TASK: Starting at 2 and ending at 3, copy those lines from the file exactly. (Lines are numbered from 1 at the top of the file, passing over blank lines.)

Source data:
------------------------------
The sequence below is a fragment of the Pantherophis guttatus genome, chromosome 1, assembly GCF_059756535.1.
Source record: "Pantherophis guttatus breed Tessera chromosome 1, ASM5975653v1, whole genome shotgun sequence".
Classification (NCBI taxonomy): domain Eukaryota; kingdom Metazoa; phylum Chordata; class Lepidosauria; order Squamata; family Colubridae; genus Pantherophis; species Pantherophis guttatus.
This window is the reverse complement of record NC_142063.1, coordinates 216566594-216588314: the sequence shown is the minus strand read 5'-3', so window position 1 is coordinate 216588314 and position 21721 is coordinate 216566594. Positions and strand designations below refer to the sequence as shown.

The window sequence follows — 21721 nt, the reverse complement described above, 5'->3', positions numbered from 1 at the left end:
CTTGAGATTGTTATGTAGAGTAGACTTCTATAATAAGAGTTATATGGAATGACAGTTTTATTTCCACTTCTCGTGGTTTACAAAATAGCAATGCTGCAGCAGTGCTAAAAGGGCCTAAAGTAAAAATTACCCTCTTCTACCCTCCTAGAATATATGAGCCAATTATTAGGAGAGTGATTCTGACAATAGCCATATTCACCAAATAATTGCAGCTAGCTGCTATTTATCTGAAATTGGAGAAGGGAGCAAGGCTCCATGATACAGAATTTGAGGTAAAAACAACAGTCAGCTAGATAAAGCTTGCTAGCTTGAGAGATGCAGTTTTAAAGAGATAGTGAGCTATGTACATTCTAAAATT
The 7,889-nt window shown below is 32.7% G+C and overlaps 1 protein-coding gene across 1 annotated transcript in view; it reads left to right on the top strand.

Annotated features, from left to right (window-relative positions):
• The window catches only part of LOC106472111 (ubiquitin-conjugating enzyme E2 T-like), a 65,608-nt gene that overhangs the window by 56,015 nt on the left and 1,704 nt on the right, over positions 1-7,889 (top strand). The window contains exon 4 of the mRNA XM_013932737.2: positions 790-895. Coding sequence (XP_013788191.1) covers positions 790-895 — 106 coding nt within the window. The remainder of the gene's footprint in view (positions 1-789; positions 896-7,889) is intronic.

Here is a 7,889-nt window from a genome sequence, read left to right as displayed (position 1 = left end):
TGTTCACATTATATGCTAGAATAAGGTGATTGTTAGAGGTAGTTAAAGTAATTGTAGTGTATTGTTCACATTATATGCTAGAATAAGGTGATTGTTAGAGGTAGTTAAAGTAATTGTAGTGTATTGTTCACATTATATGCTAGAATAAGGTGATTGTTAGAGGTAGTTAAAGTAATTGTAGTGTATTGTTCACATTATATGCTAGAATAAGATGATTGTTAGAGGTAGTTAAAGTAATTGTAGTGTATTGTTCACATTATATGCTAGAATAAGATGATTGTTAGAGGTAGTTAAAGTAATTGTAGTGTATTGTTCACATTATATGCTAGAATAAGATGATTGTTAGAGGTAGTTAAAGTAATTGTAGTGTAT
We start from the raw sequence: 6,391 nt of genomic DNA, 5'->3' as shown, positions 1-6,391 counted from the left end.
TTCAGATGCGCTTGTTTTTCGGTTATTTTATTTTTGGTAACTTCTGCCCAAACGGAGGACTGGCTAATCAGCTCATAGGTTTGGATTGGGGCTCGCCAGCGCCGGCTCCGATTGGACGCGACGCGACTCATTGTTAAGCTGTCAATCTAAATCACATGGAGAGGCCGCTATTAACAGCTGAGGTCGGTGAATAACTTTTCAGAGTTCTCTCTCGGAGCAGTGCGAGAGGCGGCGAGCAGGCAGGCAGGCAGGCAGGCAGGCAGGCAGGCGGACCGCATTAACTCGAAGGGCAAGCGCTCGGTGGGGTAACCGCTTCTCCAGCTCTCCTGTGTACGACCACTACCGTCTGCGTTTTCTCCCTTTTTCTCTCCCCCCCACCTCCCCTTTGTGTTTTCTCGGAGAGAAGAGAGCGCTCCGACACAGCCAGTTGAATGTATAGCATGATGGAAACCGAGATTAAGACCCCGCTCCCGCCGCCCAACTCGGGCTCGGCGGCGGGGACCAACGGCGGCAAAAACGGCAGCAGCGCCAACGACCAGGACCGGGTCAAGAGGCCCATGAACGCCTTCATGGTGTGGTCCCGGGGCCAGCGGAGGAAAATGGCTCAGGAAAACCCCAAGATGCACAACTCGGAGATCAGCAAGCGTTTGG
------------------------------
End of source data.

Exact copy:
Source record: "Pantherophis guttatus breed Tessera chromosome 1, ASM5975653v1, whole genome shotgun sequence".
Classification (NCBI taxonomy): domain Eukaryota; kingdom Metazoa; phylum Chordata; class Lepidosauria; order Squamata; family Colubridae; genus Pantherophis; species Pantherophis guttatus.